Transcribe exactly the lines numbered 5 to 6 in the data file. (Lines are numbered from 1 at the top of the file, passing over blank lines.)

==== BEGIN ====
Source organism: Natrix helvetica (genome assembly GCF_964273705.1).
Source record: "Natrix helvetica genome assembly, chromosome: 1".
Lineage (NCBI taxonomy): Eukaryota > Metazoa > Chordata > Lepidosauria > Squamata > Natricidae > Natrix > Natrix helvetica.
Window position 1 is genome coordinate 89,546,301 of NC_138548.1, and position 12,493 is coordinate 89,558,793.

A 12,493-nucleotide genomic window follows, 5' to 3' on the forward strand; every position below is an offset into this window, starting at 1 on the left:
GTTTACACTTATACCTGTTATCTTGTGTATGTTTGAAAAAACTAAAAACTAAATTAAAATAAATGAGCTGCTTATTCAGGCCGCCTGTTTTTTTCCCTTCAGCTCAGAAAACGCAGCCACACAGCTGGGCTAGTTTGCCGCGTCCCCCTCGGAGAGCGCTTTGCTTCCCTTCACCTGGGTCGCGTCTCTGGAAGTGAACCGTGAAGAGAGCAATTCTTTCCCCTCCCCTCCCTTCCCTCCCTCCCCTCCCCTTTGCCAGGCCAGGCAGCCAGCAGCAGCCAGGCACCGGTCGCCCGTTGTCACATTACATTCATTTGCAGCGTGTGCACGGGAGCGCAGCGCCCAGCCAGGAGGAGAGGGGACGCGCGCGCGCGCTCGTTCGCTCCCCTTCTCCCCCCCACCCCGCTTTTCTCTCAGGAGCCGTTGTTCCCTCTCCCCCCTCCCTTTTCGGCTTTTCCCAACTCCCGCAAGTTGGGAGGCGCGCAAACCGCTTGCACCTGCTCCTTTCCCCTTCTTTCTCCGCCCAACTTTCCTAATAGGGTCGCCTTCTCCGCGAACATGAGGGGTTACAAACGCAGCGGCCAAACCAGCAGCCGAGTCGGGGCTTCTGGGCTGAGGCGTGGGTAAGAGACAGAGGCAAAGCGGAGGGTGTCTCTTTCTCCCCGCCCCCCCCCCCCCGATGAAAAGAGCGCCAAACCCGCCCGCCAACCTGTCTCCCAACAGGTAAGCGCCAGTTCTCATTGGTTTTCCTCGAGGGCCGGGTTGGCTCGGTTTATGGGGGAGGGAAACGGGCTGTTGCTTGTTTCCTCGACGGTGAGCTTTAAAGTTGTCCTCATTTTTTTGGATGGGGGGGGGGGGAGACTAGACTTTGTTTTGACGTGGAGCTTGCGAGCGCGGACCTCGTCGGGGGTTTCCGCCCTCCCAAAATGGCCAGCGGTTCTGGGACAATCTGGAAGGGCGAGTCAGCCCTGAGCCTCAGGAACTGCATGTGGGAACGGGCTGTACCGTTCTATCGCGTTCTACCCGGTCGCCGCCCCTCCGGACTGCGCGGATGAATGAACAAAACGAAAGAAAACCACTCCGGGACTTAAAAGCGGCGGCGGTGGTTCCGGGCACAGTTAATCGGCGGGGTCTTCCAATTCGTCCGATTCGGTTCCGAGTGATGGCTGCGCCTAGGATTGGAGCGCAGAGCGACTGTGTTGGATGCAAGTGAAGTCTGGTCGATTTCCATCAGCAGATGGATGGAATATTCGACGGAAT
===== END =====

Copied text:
A 12,493-nucleotide genomic window follows, 5' to 3' on the forward strand; every position below is an offset into this window, starting at 1 on the left:
GTTTACACTTATACCTGTTATCTTGTGTATGTTTGAAAAAACTAAAAACTAAATTAAAATAAATGAGCTGCTTATTCAGGCCGCCTGTTTTTTTCCCTTCAGCTCAGAAAACGCAGCCACACAGCTGGGCTAGTTTGCCGCGTCCCCCTCGGAGAGCGCTTTGCTTCCCTTCACCTGGGTCGCGTCTCTGGAAGTGAACCGTGAAGAGAGCAATTCTTTCCCCTCCCCTCCCTTCCCTCCCTCCCCTCCCCTTTGCCAGGCCAGGCAGCCAGCAGCAGCCAGGCACCGGTCGCCCGTTGTCACATTACATTCATTTGCAGCGTGTGCACGGGAGCGCAGCGCCCAGCCAGGAGGAGAGGGGACGCGCGCGCGCGCTCGTTCGCTCCCCTTCTCCCCCCCACCCCGCTTTTCTCTCAGGAGCCGTTGTTCCCTCTCCCCCCTCCCTTTTCGGCTTTTCCCAACTCCCGCAAGTTGGGAGGCGCGCAAACCGCTTGCACCTGCTCCTTTCCCCTTCTTTCTCCGCCCAACTTTCCTAATAGGGTCGCCTTCTCCGCGAACATGAGGGGTTACAAACGCAGCGGCCAAACCAGCAGCCGAGTCGGGGCTTCTGGGCTGAGGCGTGGGTAAGAGACAGAGGCAAAGCGGAGGGTGTCTCTTTCTCCCCGCCCCCCCCCCCCCGATGAAAAGAGCGCCAAACCCGCCCGCCAACCTGTCTCCCAACAGGTAAGCGCCAGTTCTCATTGGTTTTCCTCGAGGGCCGGGTTGGCTCGGTTTATGGGGGAGGGAAACGGGCTGTTGCTTGTTTCCTCGACGGTGAGCTTTAAAGTTGTCCTCATTTTTTTGGATGGGGGGGGGGGGAGACTAGACTTTGTTTTGACGTGGAGCTTGCGAGCGCGGACCTCGTCGGGGGTTTCCGCCCTCCCAAAATGGCCAGCGGTTCTGGGACAATCTGGAAGGGCGAGTCAGCCCTGAGCCTCAGGAACTGCATGTGGGAACGGGCTGTACCGTTCTATCGCGTTCTACCCGGTCGCCGCCCCTCCGGACTGCGCGGATGAATGAACAAAACGAAAGAAAACCACTCCGGGACTTAAAAGCGGCGGCGGTGGTTCCGGGCACAGTTAATCGGCGGGGTCTTCCAATTCGTCCGATTCGGTTCCGAGTGATGGCTGCGCCTAGGATTGGAGCGCAGAGCGACTGTGTTGGATGCAAGTGAAGTCTGGTCGATTTCCATCAGCAGATGGATGGAATATTCGACGGAAT